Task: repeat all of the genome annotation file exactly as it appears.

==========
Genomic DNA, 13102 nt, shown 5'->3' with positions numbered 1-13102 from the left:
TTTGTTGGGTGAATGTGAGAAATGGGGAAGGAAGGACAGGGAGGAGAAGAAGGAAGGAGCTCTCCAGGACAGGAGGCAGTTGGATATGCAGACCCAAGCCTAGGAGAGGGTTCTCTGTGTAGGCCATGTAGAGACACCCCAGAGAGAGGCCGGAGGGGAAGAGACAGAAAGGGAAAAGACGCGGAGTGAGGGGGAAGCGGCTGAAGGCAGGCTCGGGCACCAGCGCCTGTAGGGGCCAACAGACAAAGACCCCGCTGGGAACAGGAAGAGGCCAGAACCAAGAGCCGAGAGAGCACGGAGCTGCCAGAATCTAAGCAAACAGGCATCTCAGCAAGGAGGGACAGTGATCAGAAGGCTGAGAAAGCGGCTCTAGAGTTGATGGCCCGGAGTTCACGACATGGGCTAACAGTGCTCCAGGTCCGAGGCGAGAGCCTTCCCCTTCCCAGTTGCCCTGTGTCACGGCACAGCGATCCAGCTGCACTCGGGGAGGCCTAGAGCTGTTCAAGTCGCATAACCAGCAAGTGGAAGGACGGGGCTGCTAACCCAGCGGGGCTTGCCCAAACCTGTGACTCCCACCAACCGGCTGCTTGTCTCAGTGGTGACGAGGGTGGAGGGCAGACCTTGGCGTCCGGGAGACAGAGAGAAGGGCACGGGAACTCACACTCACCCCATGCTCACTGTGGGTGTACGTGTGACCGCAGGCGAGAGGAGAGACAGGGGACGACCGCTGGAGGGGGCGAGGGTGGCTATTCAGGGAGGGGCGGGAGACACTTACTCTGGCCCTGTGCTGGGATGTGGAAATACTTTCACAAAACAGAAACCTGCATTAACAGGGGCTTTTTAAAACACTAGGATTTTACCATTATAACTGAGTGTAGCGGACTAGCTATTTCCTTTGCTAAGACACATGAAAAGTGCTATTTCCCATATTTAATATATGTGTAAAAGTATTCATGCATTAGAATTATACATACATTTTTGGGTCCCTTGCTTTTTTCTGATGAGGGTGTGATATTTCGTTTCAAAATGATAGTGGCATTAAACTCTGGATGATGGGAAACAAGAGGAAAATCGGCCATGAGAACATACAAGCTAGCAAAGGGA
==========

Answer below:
Genomic DNA, 13102 nt, shown 5'->3' with positions numbered 1-13102 from the left:
TTTGTTGGGTGAATGTGAGAAATGGGGAAGGAAGGACAGGGAGGAGAAGAAGGAAGGAGCTCTCCAGGACAGGAGGCAGTTGGATATGCAGACCCAAGCCTAGGAGAGGGTTCTCTGTGTAGGCCATGTAGAGACACCCCAGAGAGAGGCCGGAGGGGAAGAGACAGAAAGGGAAAAGACGCGGAGTGAGGGGGAAGCGGCTGAAGGCAGGCTCGGGCACCAGCGCCTGTAGGGGCCAACAGACAAAGACCCCGCTGGGAACAGGAAGAGGCCAGAACCAAGAGCCGAGAGAGCACGGAGCTGCCAGAATCTAAGCAAACAGGCATCTCAGCAAGGAGGGACAGTGATCAGAAGGCTGAGAAAGCGGCTCTAGAGTTGATGGCCCGGAGTTCACGACATGGGCTAACAGTGCTCCAGGTCCGAGGCGAGAGCCTTCCCCTTCCCAGTTGCCCTGTGTCACGGCACAGCGATCCAGCTGCACTCGGGGAGGCCTAGAGCTGTTCAAGTCGCATAACCAGCAAGTGGAAGGACGGGGCTGCTAACCCAGCGGGGCTTGCCCAAACCTGTGACTCCCACCAACCGGCTGCTTGTCTCAGTGGTGACGAGGGTGGAGGGCAGACCTTGGCGTCCGGGAGACAGAGAGAAGGGCACGGGAACTCACACTCACCCCATGCTCACTGTGGGTGTACGTGTGACCGCAGGCGAGAGGAGAGACAGGGGACGACCGCTGGAGGGGGCGAGGGTGGCTATTCAGGGAGGGGCGGGAGACACTTACTCTGGCCCTGTGCTGGGATGTGGAAATACTTTCACAAAACAGAAACCTGCATTAACAGGGGCTTTTTAAAACACTAGGATTTTACCATTATAACTGAGTGTAGCGGACTAGCTATTTCCTTTGCTAAGACACATGAAAAGTGCTATTTCCCATATTTAATATATGTGTAAAAGTATTCATGCATTAGAATTATACATACATTTTTGGGTCCCTTGCTTTTTTCTGATGAGGGTGTGATATTTCGTTTCAAAATGATAGTGGCATTAAACTCTGGATGATGGGAAACAAGAGGAAAATCGGCCATGAGAACATACAAGCTAGCAAAGGGA